Here is a beautiful, uplifting poem by Ohio writer Rita Bourland, illustrated by a gorgeous photograph by Lisa Berg. Here is what Rita had to say about their collaboration:
Here’s another Ohio submission, this time a poetry film by corbin t lanker. corbin is a nonbinary person, currently a student of earth sciences at the Ohio State University. They like to write poetry and paint in order to process feelings. This poetry film is a meditation based on thoughts on New Year’s Eve 2020 – the movement from one COVID year to another. corbin says:”I hope you enjoy my work, a whole bunch of my poetry is at http://corbincoolguy.simplesite.com/“.
An Ohio resident since 1976, Kathie Houchens is a poet, artist, and an explorer of nature. She writes as a way to stay grounded, to distill experience, and to see with new eyes. Kathie co-authored Around the Table: Poems by Four Women with Anna Soter.
In her poem, ‘Breath,’ Kathie processes the emotional stress that we all faced during the pandemic, and she finds solace in nature – in the trees!
You can also find the poem in this MS Word accessible document: Breath.
Here’s another international poem. The poet Sue Dymoke lives in Nottingham, UK and is an Associate Professor at Nottingham Trent University where she leads Young Poets’ Stories, a research project exploring young people’s poetry writing development. Her third full collection, What They Left Behind, was published by Shoestring Press in 2018.
Sue’s poem ‘Out of time’ counts the days of the COVID pandemic with all its surreal twists and turns.
You can also access this poem in this accessible MS Word document: Out of time by Sue Dymoke.
Alongside our Ohio poets, we also have some room for international contributors. Jonathan Ukah was born in Nigeria but nationalised in Germany. A graduate of English at the University of Nigeria, he studied German Law, but lives and works in London, UK. Jonathan’s poem, ‘Something Else,’ was written at the height of the pandemic in 2020, and he vividly outlines the toll of actually dealing with the illness – the toll on our bodies, the toll on medical staff, and the toll on our sense of safety.
You can also find this as a MS Word accessible document here: Something Else by Jonathan Ukah.
Carynne Spalding Jarrell wrote this poem during a sleepless pandemic night. In writing about the experience of ADHD during the pandemic, Carynne wanted to say that she hopes people seek help if needed, no matter their age, job or any other potential stigmas. She also wanted to share the link to SLDS for Ohio State Students, and to highlight that there is a new CARES act funding for mental health at the Ohio State University. Carynne is a currently Master of Public Administration Student at the John Glenn College of Public Affairs, and enjoys writing.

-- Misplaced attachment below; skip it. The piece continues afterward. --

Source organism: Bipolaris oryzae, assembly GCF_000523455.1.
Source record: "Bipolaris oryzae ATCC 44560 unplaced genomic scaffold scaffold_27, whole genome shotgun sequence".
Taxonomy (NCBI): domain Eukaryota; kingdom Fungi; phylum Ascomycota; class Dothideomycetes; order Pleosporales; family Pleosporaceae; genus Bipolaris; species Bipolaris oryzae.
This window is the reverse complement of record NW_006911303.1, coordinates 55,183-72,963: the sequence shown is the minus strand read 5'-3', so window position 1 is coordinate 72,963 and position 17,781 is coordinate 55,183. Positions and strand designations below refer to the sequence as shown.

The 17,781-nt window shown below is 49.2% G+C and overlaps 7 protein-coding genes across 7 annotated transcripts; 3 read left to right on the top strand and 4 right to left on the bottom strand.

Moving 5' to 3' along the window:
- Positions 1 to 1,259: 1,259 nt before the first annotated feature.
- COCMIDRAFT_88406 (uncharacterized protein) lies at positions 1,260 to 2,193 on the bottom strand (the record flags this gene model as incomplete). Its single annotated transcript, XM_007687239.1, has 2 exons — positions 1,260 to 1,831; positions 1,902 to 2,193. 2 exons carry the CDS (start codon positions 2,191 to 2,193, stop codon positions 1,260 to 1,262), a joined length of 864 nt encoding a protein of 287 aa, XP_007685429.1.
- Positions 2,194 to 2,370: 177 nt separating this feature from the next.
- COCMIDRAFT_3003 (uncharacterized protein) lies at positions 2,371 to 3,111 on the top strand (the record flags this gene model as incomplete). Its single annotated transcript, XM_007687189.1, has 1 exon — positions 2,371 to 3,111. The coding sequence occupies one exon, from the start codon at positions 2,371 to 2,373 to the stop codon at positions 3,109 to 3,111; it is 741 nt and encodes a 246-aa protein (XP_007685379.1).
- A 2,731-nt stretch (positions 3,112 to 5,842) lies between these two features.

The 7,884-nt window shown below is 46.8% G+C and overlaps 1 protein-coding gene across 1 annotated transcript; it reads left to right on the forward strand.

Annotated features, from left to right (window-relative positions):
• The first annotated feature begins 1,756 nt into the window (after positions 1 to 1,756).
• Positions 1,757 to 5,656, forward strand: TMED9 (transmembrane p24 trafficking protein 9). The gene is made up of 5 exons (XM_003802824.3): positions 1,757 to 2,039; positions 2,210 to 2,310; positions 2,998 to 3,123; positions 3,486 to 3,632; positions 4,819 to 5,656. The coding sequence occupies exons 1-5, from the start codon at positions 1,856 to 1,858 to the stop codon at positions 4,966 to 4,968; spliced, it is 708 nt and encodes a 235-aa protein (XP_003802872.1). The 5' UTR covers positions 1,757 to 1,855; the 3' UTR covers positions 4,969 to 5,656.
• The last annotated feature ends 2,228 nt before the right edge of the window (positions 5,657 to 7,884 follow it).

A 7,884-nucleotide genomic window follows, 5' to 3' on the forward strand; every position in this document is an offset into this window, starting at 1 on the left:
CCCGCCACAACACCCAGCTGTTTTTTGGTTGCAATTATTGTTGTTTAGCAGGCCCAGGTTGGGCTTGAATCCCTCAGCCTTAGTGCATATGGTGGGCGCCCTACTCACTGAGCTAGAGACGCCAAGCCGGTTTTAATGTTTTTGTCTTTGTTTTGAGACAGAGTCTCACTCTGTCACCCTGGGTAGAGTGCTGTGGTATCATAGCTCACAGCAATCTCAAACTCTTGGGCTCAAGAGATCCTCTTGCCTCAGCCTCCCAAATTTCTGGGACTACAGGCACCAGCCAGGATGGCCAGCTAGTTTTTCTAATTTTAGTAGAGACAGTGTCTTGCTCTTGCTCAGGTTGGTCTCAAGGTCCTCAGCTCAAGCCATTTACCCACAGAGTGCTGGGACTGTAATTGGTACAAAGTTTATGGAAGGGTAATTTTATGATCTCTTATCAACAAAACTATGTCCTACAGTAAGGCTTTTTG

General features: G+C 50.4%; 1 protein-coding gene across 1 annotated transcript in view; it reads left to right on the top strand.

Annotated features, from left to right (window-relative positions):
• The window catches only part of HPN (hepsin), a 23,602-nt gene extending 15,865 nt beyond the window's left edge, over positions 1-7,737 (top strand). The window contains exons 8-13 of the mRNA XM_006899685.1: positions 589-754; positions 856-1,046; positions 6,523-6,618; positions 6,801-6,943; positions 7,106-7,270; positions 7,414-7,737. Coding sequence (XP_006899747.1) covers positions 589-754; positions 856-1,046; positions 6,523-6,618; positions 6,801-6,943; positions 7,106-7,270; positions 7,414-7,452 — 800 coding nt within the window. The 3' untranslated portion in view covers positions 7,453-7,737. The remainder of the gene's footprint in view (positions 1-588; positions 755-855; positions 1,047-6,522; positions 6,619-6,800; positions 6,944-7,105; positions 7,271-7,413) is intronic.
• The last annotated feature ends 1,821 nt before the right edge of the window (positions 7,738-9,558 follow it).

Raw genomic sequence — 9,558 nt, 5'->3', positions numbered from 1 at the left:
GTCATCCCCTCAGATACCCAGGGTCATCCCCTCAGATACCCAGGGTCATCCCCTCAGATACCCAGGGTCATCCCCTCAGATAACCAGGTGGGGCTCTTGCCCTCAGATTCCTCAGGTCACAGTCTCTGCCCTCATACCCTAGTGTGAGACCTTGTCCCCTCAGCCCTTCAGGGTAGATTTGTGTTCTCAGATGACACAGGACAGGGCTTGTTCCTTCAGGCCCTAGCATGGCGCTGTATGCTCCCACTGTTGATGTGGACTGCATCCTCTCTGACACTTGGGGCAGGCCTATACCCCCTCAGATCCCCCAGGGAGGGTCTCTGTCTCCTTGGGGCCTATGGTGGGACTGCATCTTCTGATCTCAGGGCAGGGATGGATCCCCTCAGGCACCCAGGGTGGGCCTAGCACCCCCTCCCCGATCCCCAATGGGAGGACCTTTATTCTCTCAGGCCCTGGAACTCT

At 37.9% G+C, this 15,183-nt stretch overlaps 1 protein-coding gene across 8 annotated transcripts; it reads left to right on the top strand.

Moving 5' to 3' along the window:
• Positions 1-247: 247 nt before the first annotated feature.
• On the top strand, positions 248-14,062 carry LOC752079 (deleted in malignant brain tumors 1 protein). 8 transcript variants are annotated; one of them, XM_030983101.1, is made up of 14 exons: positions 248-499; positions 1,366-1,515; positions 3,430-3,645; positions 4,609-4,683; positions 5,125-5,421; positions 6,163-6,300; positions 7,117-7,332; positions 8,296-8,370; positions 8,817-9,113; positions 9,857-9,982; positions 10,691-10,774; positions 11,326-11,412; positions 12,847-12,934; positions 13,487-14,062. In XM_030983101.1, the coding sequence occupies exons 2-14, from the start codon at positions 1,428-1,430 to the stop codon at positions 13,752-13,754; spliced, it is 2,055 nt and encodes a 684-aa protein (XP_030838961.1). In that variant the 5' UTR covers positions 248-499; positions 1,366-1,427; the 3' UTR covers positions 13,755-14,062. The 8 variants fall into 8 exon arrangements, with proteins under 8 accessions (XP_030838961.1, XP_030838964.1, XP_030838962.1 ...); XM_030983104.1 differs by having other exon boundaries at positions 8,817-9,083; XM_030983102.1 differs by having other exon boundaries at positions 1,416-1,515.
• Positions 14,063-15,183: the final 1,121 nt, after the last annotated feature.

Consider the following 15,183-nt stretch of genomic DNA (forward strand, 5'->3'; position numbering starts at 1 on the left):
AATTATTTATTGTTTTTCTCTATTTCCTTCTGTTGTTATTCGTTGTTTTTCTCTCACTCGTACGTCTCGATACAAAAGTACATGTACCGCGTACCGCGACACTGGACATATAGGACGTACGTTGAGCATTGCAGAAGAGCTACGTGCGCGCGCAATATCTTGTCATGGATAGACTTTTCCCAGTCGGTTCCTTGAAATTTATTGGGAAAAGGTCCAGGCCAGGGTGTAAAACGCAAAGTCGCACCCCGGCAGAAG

Also see this accessible document in MS Word: ADHD exacerbated
Here’s an interesting pandemic project from Michaela Dengg, originally from Germany, but now a Ph.D. student in the Higher Education and Student Affairs program at The Ohio State University. Her research interest lies with the intertwinement of internationalization and social justice. Her poems, which she writes under the pseudonym Mariam, a moniker of her first and middle name, frequently deal with the tension between the notions of “home” and “home far away from home”.
Also see this accessible document in MS Word: Poetry by Michaela Dengg.
Where do we find our models of perseverance and endurance? Travis McClerking‘s poem ‘The Other Shoe’ offers one such model. Travis is a Sophomore at OSU majoring in English. He was introduced to poetry through competitive slams. He continues to develop his craft in open mics held at Kafe Kerouac. His high school teacher Dr. Sidney Jones and the Columbus native, Hanif Abdurraquib, are his biggest influences.
Also see this accessible version in word document: The Other Shoe.
One thing that we have had to come to terms with during the pandemic is putting life on hold. In this poem, Angela Acosta pinpoints the frustrations that we put up with so that we can protect the lives of others.
Angela Acosta is a PhD student in Iberian Studies at The Ohio State University. She returned to writing poetry in English and Spanish during the pandemic to document her experiences and write alongside the Spanish women writers whose creative lives she uncovers in her research.
Also access it here in a MS Word accessible document: Life On Hold.